We might be looking at a banner year for mergers. With 2015 not yet two months old, several multibillion-dollar deals have already been announced. One that just might unravel, though, is Sysco's (NYSE:SYY) play for privately held archrival US Foods.
Last week, the Federal Trade Commission started administrative proceedings aimed at halting the merger. Sysco immediately said it would contest the ruling. For the company, it's very much a deal worth battling for.
Food supply giant Sysco is a familiar name not only to those in its industry, but also to income investors. The stock is a Dividend Aristocrat, one of the rare companies that has raised its distribution at least once annually for a minimum of 25 consecutive years.
Coughing up those rising payouts must have helped prepare the company to spend big. In December 2013, Sysco and US Foods agreed to an acquisition priced at a meaty $8.2 billion. This was to consist of $3 billion in Sysco stock, $500 million in cash, and the assumption of roughly $4.7 billion in US Foods' debt.
Owning that stock would give US Foods and its majority shareholders -- private equity kingpin KKR (NYSE:KKR) and two affiliates -- roughly 13% of the new Sysco. The three would be granted one board seat apiece at the bulked-up company.
US Foods is in Sysco's sights because the duo are the nation's two top broadline foodservice distributors, meaning they can provide a complete line of comestibles, plus any related nonfood items (tables, napkins, etc.) for their customers.
And that's what is sticking in the FTC's craw, now that the regulator has had over a year to pore over the two companies' operations (plus negotiate with them -- obviously unsuccessfully -- to reach a settlement on the deal). The commission's press release on its "administrative challenge" to the merger stated that the deal "would eliminate significant competition in the marketplace and create a dominant national broadline foodservice distributor."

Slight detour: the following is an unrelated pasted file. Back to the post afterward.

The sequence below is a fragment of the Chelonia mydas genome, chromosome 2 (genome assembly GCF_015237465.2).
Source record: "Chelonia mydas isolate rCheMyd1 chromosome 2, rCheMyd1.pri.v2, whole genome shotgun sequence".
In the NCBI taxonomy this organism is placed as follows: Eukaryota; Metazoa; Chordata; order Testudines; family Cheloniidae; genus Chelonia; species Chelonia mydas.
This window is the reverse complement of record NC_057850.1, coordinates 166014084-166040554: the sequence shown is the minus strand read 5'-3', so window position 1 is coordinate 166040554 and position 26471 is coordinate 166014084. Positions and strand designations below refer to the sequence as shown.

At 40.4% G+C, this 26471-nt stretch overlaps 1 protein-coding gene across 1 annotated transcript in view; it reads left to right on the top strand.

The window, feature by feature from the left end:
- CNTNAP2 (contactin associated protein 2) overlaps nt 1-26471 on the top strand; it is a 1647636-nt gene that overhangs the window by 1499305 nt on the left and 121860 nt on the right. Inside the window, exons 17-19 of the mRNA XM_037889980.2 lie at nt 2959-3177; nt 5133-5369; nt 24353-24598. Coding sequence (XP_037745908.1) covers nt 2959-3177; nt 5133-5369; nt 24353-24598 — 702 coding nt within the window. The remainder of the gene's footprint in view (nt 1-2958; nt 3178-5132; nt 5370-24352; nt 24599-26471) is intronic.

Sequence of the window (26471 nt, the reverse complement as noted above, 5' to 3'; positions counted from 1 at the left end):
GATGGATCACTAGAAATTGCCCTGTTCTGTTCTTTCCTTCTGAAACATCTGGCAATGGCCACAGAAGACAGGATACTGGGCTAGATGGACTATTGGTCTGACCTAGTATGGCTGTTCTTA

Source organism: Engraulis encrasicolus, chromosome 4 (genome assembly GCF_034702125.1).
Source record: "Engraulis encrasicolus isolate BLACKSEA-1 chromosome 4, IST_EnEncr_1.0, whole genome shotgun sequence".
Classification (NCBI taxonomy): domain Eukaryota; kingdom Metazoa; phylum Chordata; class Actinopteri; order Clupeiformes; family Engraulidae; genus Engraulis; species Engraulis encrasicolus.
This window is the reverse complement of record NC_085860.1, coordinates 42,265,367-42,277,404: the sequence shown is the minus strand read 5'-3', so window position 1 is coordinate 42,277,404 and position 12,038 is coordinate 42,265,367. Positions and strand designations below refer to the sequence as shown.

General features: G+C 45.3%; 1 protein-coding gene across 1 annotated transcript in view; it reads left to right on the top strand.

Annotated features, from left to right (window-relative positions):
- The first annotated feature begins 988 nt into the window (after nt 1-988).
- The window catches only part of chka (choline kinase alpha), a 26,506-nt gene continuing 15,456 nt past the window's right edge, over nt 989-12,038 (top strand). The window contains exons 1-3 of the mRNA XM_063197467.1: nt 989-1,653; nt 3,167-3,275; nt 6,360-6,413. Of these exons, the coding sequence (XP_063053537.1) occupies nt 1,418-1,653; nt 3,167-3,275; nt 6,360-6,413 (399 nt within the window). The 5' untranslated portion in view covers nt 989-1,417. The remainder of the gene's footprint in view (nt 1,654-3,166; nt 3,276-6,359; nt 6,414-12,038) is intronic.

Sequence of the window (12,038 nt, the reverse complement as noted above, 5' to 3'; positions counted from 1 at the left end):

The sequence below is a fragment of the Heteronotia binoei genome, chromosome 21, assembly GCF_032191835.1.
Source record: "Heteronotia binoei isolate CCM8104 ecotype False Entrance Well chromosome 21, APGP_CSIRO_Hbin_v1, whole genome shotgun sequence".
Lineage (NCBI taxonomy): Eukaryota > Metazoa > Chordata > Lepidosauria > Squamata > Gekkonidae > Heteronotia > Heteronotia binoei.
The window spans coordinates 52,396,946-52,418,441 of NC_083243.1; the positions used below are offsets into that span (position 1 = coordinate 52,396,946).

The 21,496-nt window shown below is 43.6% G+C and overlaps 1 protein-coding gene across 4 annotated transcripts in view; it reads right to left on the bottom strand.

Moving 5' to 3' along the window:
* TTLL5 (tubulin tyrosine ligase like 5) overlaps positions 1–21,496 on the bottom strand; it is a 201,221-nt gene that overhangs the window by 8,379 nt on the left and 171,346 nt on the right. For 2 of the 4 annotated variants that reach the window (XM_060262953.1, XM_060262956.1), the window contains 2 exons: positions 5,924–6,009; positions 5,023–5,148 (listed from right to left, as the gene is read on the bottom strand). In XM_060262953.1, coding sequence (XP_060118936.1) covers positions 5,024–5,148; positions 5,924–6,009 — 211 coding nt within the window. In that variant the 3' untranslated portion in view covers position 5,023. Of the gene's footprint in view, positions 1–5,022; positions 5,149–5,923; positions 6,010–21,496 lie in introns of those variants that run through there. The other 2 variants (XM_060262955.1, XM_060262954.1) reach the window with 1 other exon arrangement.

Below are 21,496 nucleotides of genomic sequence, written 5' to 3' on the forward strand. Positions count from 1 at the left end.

According to the FTC, the combination of Sysco and US Foods would control about 75% of the broadline segment. The commission said the pair "are the only broadline distributors with numerous distribution centers spread throughout the country."
A close vote
The FTC's legal challenge squeaked by with support from three of its five commissioners. Sysco made sure to emphasize the tight vote in its response to the news, in which it vowed to contest the commission's challenge.
As well it should. The company has failed to stem a decline in profitability of late, with the bottom line falling in each fiscal year since 2010 -- from nearly $1.2 billion in that year to $932 million for 2014, a 21% decline. That's due to rising costs (up by 27% across that span of time), which have eaten away at revenue gains.
The company says hooking up with US Foods would result in annual synergies of roughly $600 million after several years, which must appeal to a company that would benefit from reining in costs.
Regardless, it seems organic bottom-line growth isn't in the cards for now. Hence a big-ticket buyout.
A day in court
The administrative trial on the matter, to be effected through the FTC's administrative litigation system, is to begin in mid-July. The commission has also petitioned a federal court to issue a preliminary injunction to halt the merger pending the trial.
You can bet Sysco is sparing little effort and expense to push the deal through. There's $8 billion-plus on the line -- legal fights tend to get long and bitter when that kind of money is involved.